Introduction: Jill Caporlingua teaches art in Highland Park. Welcome, Jill!
I’ve often wondered what drives people to create. Maybe it’s different for me because art is my profession and such an integral part of who I am, so I can’t even imagine not doing art. Still I wonder, what makes my students and others who aren’t creating art as their livelihood feel the urge? Is it for relaxation? Recreation? A form of therapy? A way to communicate with others or express feelings and ideas? I’d be happy to hear anyone’s comments on this topic…
I’ve heard some artists say they believe it should ONLY be for a certain “higher” purpose. Some grand quest for knowledge or to express a political or social message they deem worthy.
Well, this is my blog and I have to say: I disagree whole-heartedly! I think art should be accessible to everyone and can benefit anyone, for whatever reason they are driven to create. Throughout history, it has not just been Michelangelo and Picasso who have something to say. Art can enrich the life and spirit of all of us. Look at the drawings on caves from thousands of years ago, the amazing so-called primitive art, naive art, folk art, and outsider art. These are art forms born from artists without any formal training, and I highly recommend looking them up. The work is incredibly inspiring.
Of course, as an art teacher, I believe there are great benefits to learning technique, but that’s a blog for another day. Until then, for whatever reasons drive you, and whatever your medium: keep creating!
2 thoughts on “What is Art For?”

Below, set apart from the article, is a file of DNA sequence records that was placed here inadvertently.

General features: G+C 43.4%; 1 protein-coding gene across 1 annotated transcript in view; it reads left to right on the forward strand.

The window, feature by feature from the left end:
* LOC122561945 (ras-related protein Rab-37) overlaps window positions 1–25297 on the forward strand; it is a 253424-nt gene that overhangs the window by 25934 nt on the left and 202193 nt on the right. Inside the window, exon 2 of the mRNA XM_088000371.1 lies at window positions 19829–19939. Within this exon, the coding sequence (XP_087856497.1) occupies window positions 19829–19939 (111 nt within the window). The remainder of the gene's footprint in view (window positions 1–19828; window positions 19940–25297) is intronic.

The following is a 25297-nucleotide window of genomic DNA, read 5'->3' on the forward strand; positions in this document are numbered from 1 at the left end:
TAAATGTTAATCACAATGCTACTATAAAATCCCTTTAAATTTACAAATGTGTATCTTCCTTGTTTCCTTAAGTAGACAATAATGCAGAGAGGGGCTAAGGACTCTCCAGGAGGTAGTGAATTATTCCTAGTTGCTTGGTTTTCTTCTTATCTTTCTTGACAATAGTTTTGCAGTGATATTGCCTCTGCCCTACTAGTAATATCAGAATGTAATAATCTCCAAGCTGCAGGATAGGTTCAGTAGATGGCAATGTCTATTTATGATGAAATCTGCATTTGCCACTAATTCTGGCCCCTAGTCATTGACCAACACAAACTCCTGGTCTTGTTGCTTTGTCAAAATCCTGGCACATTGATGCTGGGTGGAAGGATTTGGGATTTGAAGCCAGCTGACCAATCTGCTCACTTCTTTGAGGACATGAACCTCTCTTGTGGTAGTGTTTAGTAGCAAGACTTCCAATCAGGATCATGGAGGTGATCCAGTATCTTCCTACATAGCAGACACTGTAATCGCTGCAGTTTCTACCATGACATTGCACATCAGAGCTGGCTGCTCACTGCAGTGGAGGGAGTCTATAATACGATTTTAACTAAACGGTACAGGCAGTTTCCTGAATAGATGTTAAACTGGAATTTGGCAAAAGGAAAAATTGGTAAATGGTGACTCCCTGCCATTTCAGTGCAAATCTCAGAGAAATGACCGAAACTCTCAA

Your post brings up a lot more questions:
Should we the taxpayers pay for art? What kind of art?
Should students be taught art as part of school? Or should it be optional, an extra?
Is there a gene for art?(you teach my son–I certainly think there is one!)
Should art appreciation be required in college?
Sometimes totalitarian governments can produce great art, that democracies can’t:
look at the ballets of Tsarist and Soviet Russia
For me, creativity is almost a curse…if I’m not being creative, I get depressed.
A beautiful post, Jill. And I find your questions helpful, Leora.
The drive to create is an amazing thing, as is the variety of expressions in which that creativity is displayed. When I am deeply moved by something, like a painting or a piece of music or profound humor or particularly evocative writing, I often stop and marvel not just at what is produced but at the genius of a mind that works in such a way as to express thoughts and feelings that I understand, but could not express in that shape. It does not make me feel “less than” because I am not particularly talented in that area, but rather excited at connecting to someone who can see the world and communicate what is seen in such an amazing way and make it look so effortless (even though I know it is not always as effortless as it looks).